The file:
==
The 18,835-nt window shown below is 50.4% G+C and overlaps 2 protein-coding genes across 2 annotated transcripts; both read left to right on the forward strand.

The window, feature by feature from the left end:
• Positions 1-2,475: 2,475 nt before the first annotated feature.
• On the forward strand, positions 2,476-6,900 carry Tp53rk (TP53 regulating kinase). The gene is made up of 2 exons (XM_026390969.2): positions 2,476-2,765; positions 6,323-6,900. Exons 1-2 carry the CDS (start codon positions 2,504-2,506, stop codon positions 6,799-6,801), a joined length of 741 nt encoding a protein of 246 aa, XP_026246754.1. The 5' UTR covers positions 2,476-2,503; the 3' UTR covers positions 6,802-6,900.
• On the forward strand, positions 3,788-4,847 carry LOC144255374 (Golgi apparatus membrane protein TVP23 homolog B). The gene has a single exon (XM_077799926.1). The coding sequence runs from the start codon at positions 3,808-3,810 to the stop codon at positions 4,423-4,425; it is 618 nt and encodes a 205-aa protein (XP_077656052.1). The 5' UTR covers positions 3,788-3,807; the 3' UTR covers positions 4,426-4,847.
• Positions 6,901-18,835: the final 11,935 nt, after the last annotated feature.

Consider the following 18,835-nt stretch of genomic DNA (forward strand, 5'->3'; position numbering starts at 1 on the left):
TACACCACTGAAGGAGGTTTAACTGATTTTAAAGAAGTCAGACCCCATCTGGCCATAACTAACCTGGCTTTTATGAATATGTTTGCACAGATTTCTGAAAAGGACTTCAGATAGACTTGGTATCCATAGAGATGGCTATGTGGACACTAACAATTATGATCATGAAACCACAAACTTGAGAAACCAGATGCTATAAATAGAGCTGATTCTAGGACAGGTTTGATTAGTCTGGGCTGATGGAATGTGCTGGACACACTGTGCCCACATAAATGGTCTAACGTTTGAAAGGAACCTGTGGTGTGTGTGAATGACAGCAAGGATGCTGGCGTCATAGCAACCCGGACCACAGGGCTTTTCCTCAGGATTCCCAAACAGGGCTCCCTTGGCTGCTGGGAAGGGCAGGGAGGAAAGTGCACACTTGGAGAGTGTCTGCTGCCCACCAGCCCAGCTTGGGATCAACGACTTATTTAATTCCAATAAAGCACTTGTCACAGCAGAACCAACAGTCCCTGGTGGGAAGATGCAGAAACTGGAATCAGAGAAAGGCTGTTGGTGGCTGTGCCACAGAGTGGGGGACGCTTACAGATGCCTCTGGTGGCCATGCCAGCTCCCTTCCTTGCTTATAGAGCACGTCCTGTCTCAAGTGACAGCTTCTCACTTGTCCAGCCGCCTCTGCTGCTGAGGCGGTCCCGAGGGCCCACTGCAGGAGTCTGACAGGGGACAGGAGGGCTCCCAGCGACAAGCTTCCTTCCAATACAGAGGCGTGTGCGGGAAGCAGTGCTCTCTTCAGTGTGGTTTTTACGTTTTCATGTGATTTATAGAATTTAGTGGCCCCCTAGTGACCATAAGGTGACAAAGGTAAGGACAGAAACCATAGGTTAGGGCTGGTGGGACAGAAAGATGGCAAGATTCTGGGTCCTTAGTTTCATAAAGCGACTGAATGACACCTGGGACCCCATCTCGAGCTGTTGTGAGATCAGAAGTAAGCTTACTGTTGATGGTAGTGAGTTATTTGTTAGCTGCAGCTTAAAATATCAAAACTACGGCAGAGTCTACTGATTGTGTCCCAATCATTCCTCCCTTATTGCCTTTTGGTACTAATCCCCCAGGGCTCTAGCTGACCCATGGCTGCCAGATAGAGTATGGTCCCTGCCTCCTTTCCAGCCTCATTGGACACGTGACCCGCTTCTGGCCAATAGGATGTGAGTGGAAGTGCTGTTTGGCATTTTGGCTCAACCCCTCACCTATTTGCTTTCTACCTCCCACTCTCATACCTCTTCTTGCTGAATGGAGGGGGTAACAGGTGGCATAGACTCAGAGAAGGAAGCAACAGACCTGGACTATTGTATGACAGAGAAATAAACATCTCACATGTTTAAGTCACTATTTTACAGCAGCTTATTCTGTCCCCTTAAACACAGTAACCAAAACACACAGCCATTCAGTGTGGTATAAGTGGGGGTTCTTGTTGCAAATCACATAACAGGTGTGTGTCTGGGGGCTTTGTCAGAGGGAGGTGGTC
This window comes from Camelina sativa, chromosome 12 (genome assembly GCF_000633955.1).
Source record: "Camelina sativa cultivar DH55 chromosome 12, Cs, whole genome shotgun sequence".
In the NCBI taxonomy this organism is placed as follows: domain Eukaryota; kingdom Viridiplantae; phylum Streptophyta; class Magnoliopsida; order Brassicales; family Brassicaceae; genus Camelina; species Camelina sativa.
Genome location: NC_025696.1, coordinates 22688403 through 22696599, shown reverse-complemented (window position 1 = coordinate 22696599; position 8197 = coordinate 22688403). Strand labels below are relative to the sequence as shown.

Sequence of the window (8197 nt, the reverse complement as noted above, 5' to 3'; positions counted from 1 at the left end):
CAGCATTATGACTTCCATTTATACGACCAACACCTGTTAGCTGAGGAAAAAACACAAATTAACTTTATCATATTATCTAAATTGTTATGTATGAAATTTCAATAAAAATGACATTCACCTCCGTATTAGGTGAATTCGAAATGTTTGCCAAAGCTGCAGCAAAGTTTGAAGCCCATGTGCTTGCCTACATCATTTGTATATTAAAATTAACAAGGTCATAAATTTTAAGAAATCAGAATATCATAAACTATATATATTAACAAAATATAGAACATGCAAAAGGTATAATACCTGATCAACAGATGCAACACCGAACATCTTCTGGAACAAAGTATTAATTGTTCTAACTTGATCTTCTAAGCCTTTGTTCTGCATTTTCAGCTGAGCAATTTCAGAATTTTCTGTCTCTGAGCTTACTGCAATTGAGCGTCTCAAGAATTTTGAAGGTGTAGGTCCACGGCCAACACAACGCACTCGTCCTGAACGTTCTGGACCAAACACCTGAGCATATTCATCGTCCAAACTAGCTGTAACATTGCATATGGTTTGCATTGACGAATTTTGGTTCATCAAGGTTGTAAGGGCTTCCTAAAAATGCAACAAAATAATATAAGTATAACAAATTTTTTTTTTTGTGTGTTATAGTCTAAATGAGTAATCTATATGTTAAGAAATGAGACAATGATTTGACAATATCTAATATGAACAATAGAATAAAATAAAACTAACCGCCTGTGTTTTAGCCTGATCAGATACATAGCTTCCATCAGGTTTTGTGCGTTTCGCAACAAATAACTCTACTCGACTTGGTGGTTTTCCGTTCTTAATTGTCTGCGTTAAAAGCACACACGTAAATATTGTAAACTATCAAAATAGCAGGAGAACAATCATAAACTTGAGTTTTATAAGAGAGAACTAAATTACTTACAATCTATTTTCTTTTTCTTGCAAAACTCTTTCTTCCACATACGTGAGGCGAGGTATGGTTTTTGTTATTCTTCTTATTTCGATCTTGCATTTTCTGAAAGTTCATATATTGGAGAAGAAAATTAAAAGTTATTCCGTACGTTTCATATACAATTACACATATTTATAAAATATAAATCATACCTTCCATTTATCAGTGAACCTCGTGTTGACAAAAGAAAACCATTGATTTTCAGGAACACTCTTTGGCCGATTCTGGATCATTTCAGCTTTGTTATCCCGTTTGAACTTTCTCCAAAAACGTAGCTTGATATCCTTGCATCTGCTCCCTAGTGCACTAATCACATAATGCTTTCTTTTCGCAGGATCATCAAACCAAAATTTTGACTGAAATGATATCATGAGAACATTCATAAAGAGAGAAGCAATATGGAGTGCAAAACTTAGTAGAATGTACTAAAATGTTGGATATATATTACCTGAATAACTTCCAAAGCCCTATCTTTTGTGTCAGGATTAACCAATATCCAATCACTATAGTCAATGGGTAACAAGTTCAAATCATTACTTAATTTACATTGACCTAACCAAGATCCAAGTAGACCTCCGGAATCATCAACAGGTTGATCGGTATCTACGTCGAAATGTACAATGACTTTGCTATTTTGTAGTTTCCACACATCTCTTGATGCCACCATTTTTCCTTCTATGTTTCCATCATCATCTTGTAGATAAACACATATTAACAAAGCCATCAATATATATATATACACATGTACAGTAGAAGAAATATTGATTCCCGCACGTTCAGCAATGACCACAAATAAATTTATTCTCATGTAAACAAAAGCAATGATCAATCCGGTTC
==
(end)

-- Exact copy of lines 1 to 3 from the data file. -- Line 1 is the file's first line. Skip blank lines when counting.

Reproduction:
The 18,835-nt window shown below is 50.4% G+C and overlaps 2 protein-coding genes across 2 annotated transcripts; both read left to right on the forward strand.

The window, feature by feature from the left end:
• Positions 1-2,475: 2,475 nt before the first annotated feature.